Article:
Gems from the Archives –9 “1772 Brozet Payne”

Private letters are rare in an archives originally created to care for official records.  This on was written in 1772.   Here is the transcription

To:  Mrs. Mary Payne in St. Christopher’s

St. Croix, 6th May 1772

Dr. Cousin

Your kind favor of 18th March, came to hand the 30th last month by Mr. Newton.  I am very sorry to hear of Col. Payne’s death, which had not reach’d my ear before the rect. of yours; I heartily condole your loss in him, and am very glad to hear that you enjoy a good state of health, which I pray God to continue, as it is certainly the greatest blessing in this life.

You are pleas’d to request my sendg. you my daughter.  The proposal is too kind, generous, and friendly to be rejected.  I am most gratefully oblig’d to you for the good you mean to do me, in the tender care, which I am persuaded you will take of her, and pray God, that he may bless her with grace of a grateful heart, that she may be always obliging, thankfull, and strictly observe every good good advice you give her.  I would have gladly sent her up immediately to you, but she has been ill some time.  She is healthy again, and hope in a few weeks to either send her or bring her up myself.

As you have offer’d to do me one friendly service, I must beg leave to ask another.  As I am persuaded, his Excellency General Payne cannot otherwise than have the greatest respect and esteem for you; you certainly must have some influence there, and endeavour to procure some vacancy for one, as I shou’d be truly glad to return to St. Kitts.  I rented the King’s Surveyor’s post here, and he is now return’d and acts himself; so that there is nothing to be done here, and I must endeavour by some means or other to throw myself into some way at St. Kitts.  I am told that Charles Fort is vacant.  If I could get the command of that or indeed any place or management of an Estate, that will just support me, I shall be satisfy’d, for I assure you the level of stress I have met with has humbled my once ambitious heart and taught me to be content with little matters.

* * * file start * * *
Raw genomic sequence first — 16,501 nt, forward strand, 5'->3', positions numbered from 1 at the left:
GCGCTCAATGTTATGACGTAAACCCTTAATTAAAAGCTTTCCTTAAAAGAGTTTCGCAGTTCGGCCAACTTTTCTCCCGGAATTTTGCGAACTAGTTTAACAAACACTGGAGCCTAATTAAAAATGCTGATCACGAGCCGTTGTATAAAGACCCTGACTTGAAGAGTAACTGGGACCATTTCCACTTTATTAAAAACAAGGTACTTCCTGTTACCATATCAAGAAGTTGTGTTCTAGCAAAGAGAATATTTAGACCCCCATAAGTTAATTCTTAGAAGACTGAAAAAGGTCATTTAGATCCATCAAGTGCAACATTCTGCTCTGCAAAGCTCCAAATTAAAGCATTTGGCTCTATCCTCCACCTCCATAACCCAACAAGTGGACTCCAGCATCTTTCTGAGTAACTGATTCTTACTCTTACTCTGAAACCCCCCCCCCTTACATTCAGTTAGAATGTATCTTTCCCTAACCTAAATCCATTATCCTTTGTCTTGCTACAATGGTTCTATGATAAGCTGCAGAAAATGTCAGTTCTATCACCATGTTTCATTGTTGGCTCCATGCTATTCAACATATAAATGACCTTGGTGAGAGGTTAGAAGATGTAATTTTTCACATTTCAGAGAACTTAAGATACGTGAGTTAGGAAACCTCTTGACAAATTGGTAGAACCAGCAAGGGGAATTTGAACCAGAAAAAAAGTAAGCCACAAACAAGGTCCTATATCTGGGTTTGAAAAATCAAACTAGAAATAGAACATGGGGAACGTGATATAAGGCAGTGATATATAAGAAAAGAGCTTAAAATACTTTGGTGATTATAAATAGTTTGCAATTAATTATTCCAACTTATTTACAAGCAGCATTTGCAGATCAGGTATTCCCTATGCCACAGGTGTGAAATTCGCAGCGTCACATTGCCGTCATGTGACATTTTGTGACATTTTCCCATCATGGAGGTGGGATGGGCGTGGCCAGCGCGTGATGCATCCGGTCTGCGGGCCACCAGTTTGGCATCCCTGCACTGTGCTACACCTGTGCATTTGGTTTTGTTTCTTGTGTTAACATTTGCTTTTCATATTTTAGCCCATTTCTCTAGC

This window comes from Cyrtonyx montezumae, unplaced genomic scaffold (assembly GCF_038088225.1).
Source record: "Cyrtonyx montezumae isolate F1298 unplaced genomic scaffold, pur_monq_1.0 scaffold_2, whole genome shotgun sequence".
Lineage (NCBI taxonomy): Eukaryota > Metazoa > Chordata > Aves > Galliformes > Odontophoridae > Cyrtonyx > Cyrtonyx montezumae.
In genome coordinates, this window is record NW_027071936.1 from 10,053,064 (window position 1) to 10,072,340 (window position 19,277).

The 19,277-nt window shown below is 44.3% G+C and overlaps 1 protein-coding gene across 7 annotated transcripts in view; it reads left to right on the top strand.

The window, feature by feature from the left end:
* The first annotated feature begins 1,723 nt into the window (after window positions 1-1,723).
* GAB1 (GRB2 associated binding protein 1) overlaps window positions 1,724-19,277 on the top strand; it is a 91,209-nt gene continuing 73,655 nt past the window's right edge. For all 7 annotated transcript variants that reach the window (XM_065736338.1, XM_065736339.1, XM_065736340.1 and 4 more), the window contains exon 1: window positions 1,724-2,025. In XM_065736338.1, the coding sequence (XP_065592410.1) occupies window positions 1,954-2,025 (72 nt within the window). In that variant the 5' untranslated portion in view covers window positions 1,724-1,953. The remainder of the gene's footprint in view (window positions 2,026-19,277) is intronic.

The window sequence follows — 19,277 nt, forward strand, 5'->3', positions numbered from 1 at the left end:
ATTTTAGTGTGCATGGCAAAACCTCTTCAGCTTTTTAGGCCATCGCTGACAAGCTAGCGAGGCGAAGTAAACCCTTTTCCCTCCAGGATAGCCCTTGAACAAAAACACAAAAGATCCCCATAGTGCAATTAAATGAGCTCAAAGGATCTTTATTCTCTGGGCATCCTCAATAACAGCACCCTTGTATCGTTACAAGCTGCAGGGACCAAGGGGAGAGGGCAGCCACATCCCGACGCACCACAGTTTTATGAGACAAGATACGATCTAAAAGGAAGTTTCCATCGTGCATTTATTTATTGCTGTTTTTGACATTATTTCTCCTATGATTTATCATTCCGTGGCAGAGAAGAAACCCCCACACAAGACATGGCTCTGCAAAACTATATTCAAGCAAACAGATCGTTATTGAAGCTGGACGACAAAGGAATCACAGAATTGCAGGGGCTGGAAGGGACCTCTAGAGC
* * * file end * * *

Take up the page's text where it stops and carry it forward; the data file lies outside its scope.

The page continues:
I shall leave to your judgment and friendship to act for me in the above and your kindness to inform me thereof.

My daughter Nancy returns you her hearty thanks and begs to be remembered to you, also my son Edmund.   As I hope the pleasure soon to see you & personally thank you for the many obligations I owe you, I shall conclude this epistle which I am afraid will tire you.  I am with the greatest respect and esteem

                Dr. Cousin

                Your most affect. oblig’d

                & most H Servt.

  1. Brozet

Please to request if you write to the care of James Warden @ Base End [?] in St. Croix, Mercht.

This is a letter between two cousins and shows how important family connections were.  Peter Brozet needed his cousin Mary Payne, a member of one of the powerful families on St. Kitts, to help him find work.  On the other hand Mary who was newly widowed and in need of companionship,  asked Peter to send his daughter to her.  We can almost see a Jane Austin story evolving from the lines of this letter.   At a time when there was very little to fall back on, a person had to rely on connections.  Also interesting is how people communicated,  With no post office in place, letters were sent in the care of merchants and depending on how direct a route the ship was taking , it could take weeks and months for a letter to reach its destination.  This one also bore a seal – a way of ensuring (as far as possible) that it was only opened by the person to whom it was addressed.

(Special thanks to Ruth Case who photographed and transcribed this document in our collection and to Tamara O’Flaherty for creating the image out of the two photos.)